Israeli scientist Ada Yonath, a leading researcher in the structural biology field, was awarded a Nobel Prize in chemistry on Wednesday, the Nobel committee in Stockholm announced.

Yonath shares the prize with Britain's Venkatraman Ramakrishnan and Thomas A. Steitz, an American, for studies of the structure and function of the ribosome.

She told reporters after being informed of her victory that from the very beginning her project seemed to her Nobel-worthy, but many along the way had been wary of her ability to see the research through.

"From the first indication that perhaps this project would work, I was told that this was a project of Nobel standards."

At another point, however, she was told that her project would not succeed.

"You won't make it, what you want to do - others have tried and failed, so it won't happen. They gave me the impression that the problems were cardinal, that there was no chance."

Yonat said, recalling her decision to undertake research on ribosomes, "People called me a dreamer."

Prime Minister Benjamin Netanyahu called Yonath to congratulate her and expressed his "enormous pride, along with the entire nation" for her achievement.

"The Nobel Prize is a true Olympics of humanity," said Netanyahu. "It is an enormous achievement."

Yonath has focused her research on the structure of the ribosome, a part of the cell that synthesizes protein and translates genetic code in the production of protein.

Yonath was the first Israeli biologist to work with NASA in sending research material to outer space. She cooperated with NASA on 12 missions. Her research contributed greatly to the development of more effective antibiotics, which can overcome phenomenon of drug resistant pathogens.

Yonath is the fourth woman to win the Nobel chemistry prize and the first since 1964, when Dorothy Crowfoot Hodgkin of Britain received the prize.

"I'm really, really happy," Yonath said "I thought it was wonderful when the discovery came. It was a series of discoveries...We still don't know every, everything, but we progressed a lot."

"I must say I was shocked when they called me and said I was in the leading group. I was sure they were pulling my leg, so I said: 'here, they found themselves a new victim,'" said Yonath.

"I saw the number 46 on the caller ID, the country code for Sweden. So I said, 'they're taking this joke really far,' but the tone was very much Swedish, with a very Swedish accent, so it seemed fine after all."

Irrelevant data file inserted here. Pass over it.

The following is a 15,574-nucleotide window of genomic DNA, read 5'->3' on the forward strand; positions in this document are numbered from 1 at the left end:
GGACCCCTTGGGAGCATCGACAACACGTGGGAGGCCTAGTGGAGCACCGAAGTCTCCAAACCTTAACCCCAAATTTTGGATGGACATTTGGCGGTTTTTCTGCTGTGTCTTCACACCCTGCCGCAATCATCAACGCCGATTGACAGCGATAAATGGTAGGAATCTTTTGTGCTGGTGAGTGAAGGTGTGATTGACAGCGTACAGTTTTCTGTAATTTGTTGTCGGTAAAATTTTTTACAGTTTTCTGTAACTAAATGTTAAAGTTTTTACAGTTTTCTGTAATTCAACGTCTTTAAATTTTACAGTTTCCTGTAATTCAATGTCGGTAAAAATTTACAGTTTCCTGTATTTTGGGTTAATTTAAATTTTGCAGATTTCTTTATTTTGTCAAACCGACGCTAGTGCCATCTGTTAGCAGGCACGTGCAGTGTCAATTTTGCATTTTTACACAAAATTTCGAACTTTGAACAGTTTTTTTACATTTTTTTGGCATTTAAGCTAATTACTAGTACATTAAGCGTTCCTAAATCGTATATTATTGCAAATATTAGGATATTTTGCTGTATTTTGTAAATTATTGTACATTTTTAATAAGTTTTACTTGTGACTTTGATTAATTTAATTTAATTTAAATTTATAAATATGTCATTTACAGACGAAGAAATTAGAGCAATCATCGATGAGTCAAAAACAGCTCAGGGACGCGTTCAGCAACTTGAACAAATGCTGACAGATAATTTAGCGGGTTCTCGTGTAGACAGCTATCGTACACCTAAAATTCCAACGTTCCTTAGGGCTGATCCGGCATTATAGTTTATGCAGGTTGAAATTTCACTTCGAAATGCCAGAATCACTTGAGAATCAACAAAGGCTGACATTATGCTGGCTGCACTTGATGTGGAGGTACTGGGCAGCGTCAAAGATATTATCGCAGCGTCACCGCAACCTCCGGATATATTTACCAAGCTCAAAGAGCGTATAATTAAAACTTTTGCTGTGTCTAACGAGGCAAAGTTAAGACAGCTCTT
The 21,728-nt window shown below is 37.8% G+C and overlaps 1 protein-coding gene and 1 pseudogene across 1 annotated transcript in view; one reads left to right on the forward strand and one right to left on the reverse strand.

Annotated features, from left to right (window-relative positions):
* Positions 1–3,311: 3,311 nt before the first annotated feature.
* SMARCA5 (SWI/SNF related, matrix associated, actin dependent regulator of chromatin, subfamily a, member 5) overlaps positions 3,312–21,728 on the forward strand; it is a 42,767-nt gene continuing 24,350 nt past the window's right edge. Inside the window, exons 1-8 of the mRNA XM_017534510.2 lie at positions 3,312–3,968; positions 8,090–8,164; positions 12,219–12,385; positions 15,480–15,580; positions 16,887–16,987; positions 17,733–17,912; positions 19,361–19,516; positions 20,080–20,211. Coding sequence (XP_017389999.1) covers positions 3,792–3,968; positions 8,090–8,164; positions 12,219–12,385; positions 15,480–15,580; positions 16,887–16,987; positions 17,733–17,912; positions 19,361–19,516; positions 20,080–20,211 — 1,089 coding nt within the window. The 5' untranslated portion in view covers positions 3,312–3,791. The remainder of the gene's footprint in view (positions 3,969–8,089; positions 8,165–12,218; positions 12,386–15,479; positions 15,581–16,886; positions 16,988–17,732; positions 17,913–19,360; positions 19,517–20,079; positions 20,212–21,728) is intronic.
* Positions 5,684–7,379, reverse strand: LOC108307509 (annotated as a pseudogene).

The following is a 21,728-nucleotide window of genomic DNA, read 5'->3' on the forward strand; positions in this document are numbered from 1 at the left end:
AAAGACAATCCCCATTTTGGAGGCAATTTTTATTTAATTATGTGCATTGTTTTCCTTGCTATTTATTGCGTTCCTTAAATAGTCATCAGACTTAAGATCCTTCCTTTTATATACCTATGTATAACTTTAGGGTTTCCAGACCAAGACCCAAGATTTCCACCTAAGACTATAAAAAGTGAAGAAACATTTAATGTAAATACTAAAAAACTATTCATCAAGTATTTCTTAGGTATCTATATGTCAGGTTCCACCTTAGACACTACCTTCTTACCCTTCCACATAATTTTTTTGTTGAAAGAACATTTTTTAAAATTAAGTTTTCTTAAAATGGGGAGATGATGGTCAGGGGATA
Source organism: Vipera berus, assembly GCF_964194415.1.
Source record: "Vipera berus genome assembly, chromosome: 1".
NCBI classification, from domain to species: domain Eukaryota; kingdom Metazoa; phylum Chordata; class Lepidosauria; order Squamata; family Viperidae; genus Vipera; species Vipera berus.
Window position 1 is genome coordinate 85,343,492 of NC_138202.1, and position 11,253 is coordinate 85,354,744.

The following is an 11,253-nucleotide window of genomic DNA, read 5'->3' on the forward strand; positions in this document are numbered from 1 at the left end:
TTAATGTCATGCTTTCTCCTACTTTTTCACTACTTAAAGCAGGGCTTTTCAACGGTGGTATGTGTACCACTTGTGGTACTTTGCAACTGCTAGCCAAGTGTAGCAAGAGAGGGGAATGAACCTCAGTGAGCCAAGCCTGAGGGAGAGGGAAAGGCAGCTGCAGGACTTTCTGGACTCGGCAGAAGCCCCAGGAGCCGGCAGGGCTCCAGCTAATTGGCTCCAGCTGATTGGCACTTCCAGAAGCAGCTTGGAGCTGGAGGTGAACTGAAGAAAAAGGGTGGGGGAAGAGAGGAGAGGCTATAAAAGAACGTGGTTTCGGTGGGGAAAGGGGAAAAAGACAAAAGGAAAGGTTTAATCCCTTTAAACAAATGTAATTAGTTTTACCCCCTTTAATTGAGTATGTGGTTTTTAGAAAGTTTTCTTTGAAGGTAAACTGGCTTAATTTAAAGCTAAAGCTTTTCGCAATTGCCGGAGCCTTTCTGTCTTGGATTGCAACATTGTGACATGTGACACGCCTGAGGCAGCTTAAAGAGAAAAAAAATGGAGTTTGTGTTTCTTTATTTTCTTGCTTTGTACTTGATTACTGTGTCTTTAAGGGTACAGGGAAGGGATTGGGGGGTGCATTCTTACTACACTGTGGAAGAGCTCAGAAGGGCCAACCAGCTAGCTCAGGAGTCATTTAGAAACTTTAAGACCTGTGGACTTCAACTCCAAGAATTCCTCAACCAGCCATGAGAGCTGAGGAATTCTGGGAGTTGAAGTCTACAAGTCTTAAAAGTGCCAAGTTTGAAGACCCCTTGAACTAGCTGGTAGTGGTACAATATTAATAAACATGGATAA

Yonath is a professor and head researcher in the field of structural biology and biochemistry at the Weizmann Institute of Science in Rehovot.

She has won many prizes for her research in recent years, including the Israel Prize in Chemistry and the Wolf Prize in Chemistry.

This year's three laureates all generated three-dimensional models that show how different antibiotics bind to ribosomes.

It is a matter of having a little faith, said Dr. Jeremy Berg, director of the NIH's National Institute of General Medical Sciences. He was impressed with Yonath's ideas in 1987, when she spoke to a meeting at the non-profit Cold Spring Harbor Laboratory in New York.

"I remember at the time being just completely stunned that she was somewhere between brave enough and crazy enough and because it was way, way, way beyond the technology available at that point," Berg said in a telephone interview.

Yonath found a way to freeze the ribosomes of bacteria and related organisms that thrive in the salty, airless conditions of the Dead Sea and make x-ray images of them.

It is the kind of work companies might shy away from, with a payoff decades in the future, and also arguably something American taxpayers should not have to fund. "But it was seen as certainly completely unique and something potentially so important that it should be funded," Berg said.

"These models are now used by scientists in order to develop new antibiotics, directly assisting the saving of lives and decreasing humanity's suffering," the academy said in its announcement on Wednesday.

"All three have used a method called X-ray crystallography to map the position for each and every one of the hundreds of thousands of atoms that make up the ribosome," the academy said.

Alfred Nobel, a Swedish industrialist who invented dynamite, established the Nobel Prizes in his will in 1895. The first awards were handed out six years later.

Each prize comes with a 10 million kronor [$1.4 million] purse, a diploma, a gold medal and an invitation to the prize ceremony in Stockholm on Dec. 10. The Peace Prize is handed out in Oslo.

Israeli physicist Yakir Aharonov lost the Nobel Prize for physics, despite predictions that he was likely to win. The committee awarded the the physics prize to engineers who developed the mechanism used in digital photography, preferring to award the prize to practical technology that could be used on a daily basis rather than the theoretical physics which Aharonov focused on.

The last Israeli to receive a Nobel Prize was Yisrael Robert Aumann, who was awarded the prize in economics in 2005 for his work on conflict and cooperation through game-theory analysis. He shared the prize with Thomas Schelling.